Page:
Michael Clarke – It was the first game where he’s been kept quiet. He was part of the collapse that Vernon Philander and Dale Steyn brought about, but he can only blame himself for unnecessarily running down the wicket at Robin Peterson. Also it was the first game where it seemed like he was out of ideas. (5/10)

Michael Hussey – Like Clarke, it was the first time where he was quiet all summer. It seems that the Aussies are used to Mr Cricket digging the side out of trouble. He was only able to do that momentarily in this game.  (4/10)

Matthew Wade –  A much better performance with the mitts this time around, conceding only four byes and securing four catches. He also batted exceptionally amongst the first innings debacle, until his brain fade against Robin Peterson triggered the late order collapse. (6/10)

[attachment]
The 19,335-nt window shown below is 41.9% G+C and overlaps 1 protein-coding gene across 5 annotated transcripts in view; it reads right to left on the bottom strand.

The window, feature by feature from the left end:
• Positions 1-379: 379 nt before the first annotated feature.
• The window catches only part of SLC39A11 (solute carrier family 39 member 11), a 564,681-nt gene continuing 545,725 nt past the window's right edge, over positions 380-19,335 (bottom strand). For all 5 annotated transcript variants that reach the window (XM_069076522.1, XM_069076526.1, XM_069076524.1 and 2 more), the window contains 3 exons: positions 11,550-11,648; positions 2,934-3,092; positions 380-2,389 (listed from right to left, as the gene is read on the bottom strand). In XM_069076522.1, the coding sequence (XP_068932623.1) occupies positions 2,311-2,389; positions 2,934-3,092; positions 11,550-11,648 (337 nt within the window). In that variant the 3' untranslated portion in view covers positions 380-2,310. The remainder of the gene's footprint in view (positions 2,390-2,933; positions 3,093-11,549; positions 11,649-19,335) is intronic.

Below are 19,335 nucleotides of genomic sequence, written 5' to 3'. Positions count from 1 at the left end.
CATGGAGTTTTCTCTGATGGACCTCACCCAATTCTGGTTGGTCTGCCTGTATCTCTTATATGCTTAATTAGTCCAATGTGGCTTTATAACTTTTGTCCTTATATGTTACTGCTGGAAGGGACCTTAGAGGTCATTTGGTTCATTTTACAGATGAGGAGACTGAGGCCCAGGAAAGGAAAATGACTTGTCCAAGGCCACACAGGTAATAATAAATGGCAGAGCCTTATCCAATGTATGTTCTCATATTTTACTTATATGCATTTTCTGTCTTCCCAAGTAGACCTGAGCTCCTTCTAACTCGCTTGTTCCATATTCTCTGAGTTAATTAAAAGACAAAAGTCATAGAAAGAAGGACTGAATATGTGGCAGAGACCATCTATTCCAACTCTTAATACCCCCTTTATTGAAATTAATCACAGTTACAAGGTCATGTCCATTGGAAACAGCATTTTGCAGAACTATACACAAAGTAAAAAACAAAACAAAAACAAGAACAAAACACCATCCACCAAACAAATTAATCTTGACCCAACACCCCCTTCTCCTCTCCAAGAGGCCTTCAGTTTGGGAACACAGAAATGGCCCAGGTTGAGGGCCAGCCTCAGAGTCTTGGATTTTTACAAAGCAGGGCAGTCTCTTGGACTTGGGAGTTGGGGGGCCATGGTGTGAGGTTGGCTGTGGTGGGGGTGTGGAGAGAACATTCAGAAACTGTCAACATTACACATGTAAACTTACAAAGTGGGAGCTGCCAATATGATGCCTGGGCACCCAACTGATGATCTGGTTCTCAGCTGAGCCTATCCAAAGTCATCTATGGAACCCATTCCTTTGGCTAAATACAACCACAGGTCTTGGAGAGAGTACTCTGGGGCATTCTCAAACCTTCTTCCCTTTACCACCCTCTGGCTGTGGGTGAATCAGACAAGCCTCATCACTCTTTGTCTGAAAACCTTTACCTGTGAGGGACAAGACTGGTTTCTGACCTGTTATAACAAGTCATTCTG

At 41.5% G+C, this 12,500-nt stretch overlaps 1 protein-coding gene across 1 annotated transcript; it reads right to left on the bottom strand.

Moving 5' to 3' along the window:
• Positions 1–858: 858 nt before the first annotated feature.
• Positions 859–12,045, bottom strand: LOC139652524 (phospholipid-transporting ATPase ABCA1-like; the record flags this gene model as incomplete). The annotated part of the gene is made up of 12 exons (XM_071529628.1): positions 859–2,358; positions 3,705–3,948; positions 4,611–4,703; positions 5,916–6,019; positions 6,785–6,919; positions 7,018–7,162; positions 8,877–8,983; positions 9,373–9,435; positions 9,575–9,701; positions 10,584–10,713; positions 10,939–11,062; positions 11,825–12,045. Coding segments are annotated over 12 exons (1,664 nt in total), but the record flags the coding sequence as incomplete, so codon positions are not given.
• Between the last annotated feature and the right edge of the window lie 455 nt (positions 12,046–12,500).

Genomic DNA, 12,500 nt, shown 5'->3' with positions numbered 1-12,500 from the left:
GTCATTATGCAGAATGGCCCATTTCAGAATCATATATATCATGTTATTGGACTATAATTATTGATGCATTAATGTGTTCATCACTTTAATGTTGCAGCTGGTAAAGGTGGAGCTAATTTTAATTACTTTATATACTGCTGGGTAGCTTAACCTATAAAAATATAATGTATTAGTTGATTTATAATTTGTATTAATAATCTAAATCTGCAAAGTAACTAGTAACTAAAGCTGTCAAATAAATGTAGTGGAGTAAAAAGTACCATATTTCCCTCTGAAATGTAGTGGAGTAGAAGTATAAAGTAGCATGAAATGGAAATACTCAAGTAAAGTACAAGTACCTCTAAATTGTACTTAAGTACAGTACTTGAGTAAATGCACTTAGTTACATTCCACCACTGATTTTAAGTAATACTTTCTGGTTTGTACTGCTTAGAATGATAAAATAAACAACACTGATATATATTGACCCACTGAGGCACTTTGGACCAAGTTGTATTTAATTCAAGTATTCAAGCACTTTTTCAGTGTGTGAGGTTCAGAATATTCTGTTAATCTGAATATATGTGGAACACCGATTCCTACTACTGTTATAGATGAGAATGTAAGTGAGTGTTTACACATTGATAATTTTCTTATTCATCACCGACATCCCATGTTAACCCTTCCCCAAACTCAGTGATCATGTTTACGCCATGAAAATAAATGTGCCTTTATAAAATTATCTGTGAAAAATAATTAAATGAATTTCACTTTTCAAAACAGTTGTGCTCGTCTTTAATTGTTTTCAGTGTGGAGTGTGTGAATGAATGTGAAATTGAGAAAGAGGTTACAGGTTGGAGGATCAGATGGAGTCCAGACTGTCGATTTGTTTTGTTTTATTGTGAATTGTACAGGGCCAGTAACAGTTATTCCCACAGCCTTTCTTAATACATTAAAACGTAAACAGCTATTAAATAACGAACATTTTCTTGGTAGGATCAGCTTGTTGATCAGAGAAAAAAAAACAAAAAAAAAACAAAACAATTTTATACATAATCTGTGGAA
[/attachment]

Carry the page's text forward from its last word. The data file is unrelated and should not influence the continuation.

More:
John Hastings – He started his debut well enough with an economical twenty overs, the wicket of AB de Villiers and a fighting 31 that kept the Aussies in the game. He was brought crashing down to earth though with 102 off 19 wicketless overs. It was a solid enough debut nonetheless. (4.5/10)

Mitchell Johnson – He was arguably the pick of the bowlers, with seven wickets including a seriously quick spell late on day three. Not quite back to his best and not swinging it yet, but is showing signs of improvement. He took some great catches in the field too. (6.5/10)

Mitchell Starc – He also had a solid game with the ball with eight wickets, although they came at a much heavier price. Was the target of Graeme Smith’s and Hashim Amla’s rout on day two, but was far from the Aussie’s worse. (5.5/10)